Tuesday, June 6th, 2023 Posted by Jim Thacker

Apple unveils 2023 Mac Pro

Apple has unveiled its 2023 Mac Pro, the first major update to its flagship CG workstation in three years.

Powered by Apple’s new M2 Ultra processor, the new model will be the first Apple Silicon Mac Pro, meaning that Apple’s entire desktop and laptop product line now uses its own procesors.

The new model was announced at this week’s WWWDC23 conference alongside the 2023 Mac Studio, which also uses M2 Ultra and M2 Max processors. Both new models are due to ship next week.

Retains the 2019 ‘cheese grater’ chassis design
Despite the launch of the less expensive Mac Studio in 2022, the Mac Pro remains Apple’s flagship desktop workstation for professional CG work.

The latest update retains the ‘cheese grater’ design to which Apple returned in 2019 in a revamp intended to address user criticism of the lack of upgradability of its 2013 ‘trash can‘ design.

Limited choice of processor, but still eight PCIe expansion slots and more Thunderbolt ports
Whereas the 2019 version offered a choice of Intel CPUs and AMD GPUs, the new Apple Silicon model has only one: Apple’s new M2 Ultra processor.

It features 24 CPU cores and either 60 or 76 GPU cores, and supports up to 192GB of unified memory, shared between CPU and GPU, with a bandwidth of 800GB/s.

Internal storage is limited to a single SSD, albeit with up to 8TB capacity.

The eight PCIe slots introduced in the 2019 design have been retained, but updated from Gen 3 to Gen 4, and are now intended for “audio and video IO, networking and storage”.

There was no mention in Apple’s launch presentation of the use of PCIe slots for GPUs – a key feature of the 2019 design – so presumably, you’re limited to the GPU cores in the M2 Ultra.

The functionality of the 2019 design’s Afterburner card – a $2,000 add-on for accelerating video playback – has also been taken over by the M2 Ultra’s internal media engine.

Connectivity has been expanded from four Thunderbolt 3 to eight Thunderbolt 4 ports, with the new Mac Pro supporting up to eight 4K displays or three 8K displays running at 60Hz.

Performance of M2 Ultra Mac Pro relative to Intel Mac Pro
Application Task Speed boost
Base (1) High-end (2)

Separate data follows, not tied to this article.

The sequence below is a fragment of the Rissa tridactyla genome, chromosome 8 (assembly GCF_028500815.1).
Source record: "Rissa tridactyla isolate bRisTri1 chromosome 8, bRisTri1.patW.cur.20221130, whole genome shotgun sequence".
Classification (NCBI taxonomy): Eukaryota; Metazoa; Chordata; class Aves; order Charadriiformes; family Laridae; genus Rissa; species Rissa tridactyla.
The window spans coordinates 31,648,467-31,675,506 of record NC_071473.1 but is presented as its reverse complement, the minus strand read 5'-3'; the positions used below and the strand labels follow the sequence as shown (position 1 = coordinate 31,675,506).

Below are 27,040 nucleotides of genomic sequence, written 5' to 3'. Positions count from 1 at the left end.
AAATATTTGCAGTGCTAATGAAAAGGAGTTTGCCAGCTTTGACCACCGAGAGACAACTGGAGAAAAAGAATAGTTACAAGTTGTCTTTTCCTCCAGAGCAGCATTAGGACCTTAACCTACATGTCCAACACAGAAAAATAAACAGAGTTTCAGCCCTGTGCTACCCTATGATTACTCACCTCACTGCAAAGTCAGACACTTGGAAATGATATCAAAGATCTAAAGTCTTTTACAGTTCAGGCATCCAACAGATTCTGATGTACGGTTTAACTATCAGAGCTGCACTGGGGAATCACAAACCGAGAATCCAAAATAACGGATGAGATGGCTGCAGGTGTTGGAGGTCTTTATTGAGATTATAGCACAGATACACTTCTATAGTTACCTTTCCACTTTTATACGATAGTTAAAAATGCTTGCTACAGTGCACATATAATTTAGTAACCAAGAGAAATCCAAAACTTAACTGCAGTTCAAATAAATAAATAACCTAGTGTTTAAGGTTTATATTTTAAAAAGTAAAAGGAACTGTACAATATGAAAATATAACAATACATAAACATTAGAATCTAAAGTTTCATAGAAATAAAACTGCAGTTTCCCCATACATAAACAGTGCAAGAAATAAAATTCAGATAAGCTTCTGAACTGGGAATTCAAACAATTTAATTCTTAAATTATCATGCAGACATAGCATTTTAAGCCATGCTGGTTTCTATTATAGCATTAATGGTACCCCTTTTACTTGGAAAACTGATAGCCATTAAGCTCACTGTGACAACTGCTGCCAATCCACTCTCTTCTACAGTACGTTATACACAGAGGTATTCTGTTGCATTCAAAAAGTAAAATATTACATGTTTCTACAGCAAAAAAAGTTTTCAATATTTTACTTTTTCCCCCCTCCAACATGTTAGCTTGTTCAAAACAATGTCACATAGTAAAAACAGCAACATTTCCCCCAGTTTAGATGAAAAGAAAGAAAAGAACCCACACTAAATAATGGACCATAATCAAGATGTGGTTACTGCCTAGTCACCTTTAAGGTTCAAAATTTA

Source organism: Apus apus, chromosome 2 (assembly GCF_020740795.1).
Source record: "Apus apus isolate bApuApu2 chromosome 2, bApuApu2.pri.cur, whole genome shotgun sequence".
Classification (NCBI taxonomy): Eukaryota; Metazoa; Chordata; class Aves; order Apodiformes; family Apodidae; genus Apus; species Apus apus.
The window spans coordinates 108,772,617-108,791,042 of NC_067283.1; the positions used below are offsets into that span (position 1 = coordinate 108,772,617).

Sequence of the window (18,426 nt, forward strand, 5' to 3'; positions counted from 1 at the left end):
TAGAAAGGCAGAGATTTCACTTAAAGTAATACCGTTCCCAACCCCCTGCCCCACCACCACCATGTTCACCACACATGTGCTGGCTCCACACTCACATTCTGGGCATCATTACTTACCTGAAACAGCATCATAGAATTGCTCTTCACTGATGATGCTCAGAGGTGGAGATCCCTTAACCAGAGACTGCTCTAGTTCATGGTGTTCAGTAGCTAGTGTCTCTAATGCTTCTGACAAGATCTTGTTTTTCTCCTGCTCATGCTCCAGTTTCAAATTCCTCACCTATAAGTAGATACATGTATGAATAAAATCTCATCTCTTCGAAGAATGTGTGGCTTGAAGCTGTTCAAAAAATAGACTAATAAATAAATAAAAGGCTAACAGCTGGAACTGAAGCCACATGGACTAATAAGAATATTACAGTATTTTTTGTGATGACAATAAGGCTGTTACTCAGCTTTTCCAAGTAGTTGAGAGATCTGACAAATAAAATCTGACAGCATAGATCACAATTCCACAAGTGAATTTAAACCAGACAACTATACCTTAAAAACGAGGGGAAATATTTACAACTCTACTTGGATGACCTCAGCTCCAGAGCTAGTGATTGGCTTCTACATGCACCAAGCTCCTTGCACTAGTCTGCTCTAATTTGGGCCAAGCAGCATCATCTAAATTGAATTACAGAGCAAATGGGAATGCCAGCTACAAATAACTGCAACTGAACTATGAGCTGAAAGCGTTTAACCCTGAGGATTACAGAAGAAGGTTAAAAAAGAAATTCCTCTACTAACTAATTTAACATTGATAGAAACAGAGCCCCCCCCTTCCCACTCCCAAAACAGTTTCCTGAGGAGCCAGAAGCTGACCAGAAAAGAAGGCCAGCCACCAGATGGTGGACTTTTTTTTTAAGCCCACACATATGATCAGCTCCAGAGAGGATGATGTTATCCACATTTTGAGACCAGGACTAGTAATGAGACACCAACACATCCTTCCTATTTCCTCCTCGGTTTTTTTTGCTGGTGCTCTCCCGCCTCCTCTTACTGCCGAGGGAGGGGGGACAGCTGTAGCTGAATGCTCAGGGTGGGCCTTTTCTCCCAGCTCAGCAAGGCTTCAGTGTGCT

After Effects Applying Boris FX Sapphire effects 4x 1.8x
Final Cut Pro Rendering 8K video 6.4x 3x
Houdini Fracturing and RBD simulation 3.3x 3.4x
Maya Viewport fps (6-million-triangle scene) 4.9x 1.9x
Octane X 3D rendering 7.6x 2.7x
Photoshop Applying filters 3.2x 3x
Video AI Upscaling video 6.9x 2.4x

(1) Comparing Mac Pros with 60-GPU-core M2 Ultra and 8-core Xeon CPU/Radeon Pro W5550X GPU
(2) Comparing Mac Pros with 76-GPU-core M2 Ultra and 28-core Xeon CPU/Radeon Pro W6900X GPU

How much faster is the Apple Silicon Mac Pro than the old Intel Mac Pro?
Although the studios namechecked in Apple’s launch presentation were audio or video post facilities, the firm’s benchmark scores for the new Mac Pro cover a wider range of use cases.

The product website features performance comparisons for CG applications ranging from Photoshop to visual effects and animation staples like Maya and Houdini.

Above, you can see how the figures stack up both for entry-level systems with the base configuration in Apple’s online store, and upgraded, high-end systems.

The base systems tested had a 60-GPU-core M2 Ultra, 64GB of RAM and 1TB SSD; and a 3.5GHz 8-core Intel Xeon W-based CPU, AMD Radeon Pro W5500X GPU, 32GB of RAM and 512GB SSD.

The high-end systems had a 76-GPU-core M2 Ultra, 192GB of RAM and 8TB SSD; and a 2.5GHz 28-core Intel Xeon W-based CPU, Radeon Pro W6900X GPU, 384GB RAM, 4TB SSD and Afterburner card.

Increasing native Apple Silicon support among CG applications
The range of CG applications with native Apple Silicon support has also expanded signficantly over the past year, and now includes Maya, Houdini and ZBrush, plus Arnold and Unreal Engine.

You can find our list of CG apps that have announced native Apple Silicon support here.

Still a hefty price tag, particularly for rackmount systems
As long-term Apple watchers will have suspected, the 2023 Mac Pro doesn’t come cheap: even the base configuration will set you back $6,999.

However, the hardware upgrades available in the online store – which could take the 2019 model to over $50,000 – now cap out at under $12,500 for a tower system.

You still pay more for a rackmount system – prices start $500 higher than for an equivalently-specced tower – and the optional wheels for the tower chassis still cost an eye-catching $400.

Price and availability
The new Apple Silicon Mac Pros are available for pre-order, and begin shipping from 13 June 2023.

Pricing for a Mac Pro tower equipped with a 24-CPU-core, 60-GPU-core M2 Ultra processor, 64GB of unified memory and a 1TB SSD starts at $6,999.

Pricing for a Mac Pro rack unit equipped with a 24-CPU-core, 60-GPU-core M2 Ultra processor, 64GB of unified memory and a 1TB SSD starts at $7,499.

Find full specifications for the new Mac Pro workstation on Apple’s website